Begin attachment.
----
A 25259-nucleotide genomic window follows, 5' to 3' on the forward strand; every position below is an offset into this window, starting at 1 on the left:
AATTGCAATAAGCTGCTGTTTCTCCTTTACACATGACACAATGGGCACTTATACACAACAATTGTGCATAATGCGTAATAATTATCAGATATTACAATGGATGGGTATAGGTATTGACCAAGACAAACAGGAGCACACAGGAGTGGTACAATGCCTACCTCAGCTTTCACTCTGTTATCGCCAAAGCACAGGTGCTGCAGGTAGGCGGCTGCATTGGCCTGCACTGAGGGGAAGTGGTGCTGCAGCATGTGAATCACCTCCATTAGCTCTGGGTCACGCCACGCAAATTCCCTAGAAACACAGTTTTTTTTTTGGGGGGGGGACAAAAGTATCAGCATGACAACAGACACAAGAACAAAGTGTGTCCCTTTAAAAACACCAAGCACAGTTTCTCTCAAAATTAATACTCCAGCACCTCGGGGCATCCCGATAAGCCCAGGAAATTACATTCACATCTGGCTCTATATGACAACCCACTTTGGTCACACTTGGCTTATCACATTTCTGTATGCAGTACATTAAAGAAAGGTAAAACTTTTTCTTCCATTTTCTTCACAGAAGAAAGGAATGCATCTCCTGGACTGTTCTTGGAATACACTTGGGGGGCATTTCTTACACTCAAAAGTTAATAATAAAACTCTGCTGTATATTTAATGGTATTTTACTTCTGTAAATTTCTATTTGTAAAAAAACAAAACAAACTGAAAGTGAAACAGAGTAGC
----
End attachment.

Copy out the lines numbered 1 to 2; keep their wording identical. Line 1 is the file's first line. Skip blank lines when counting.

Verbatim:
A 25259-nucleotide genomic window follows, 5' to 3' on the forward strand; every position below is an offset into this window, starting at 1 on the left:
AATTGCAATAAGCTGCTGTTTCTCCTTTACACATGACACAATGGGCACTTATACACAACAATTGTGCATAATGCGTAATAATTATCAGATATTACAATGGATGGGTATAGGTATTGACCAAGACAAACAGGAGCACACAGGAGTGGTACAATGCCTACCTCAGCTTTCACTCTGTTATCGCCAAAGCACAGGTGCTGCAGGTAGGCGGCTGCATTGGCCTGCACTGAGGGGAAGTGGTGCTGCAGCATGTGAATCACCTCCATTAGCTCTGGGTCACGCCACGCAAATTCCCTAGAAACACAGTTTTTTTTTTGGGGGGGGGACAAAAGTATCAGCATGACAACAGACACAAGAACAAAGTGTGTCCCTTTAAAAACACCAAGCACAGTTTCTCTCAAAATTAATACTCCAGCACCTCGGGGCATCCCGATAAGCCCAGGAAATTACATTCACATCTGGCTCTATATGACAACCCACTTTGGTCACACTTGGCTTATCACATTTCTGTATGCAGTACATTAAAGAAAGGTAAAACTTTTTCTTCCATTTTCTTCACAGAAGAAAGGAATGCATCTCCTGGACTGTTCTTGGAATACACTTGGGGGGCATTTCTTACACTCAAAAGTTAATAATAAAACTCTGCTGTATATTTAATGGTATTTTACTTCTGTAAATTTCTATTTGTAAAAAAACAAAACAAACTGAAAGTGAAACAGAGTAGC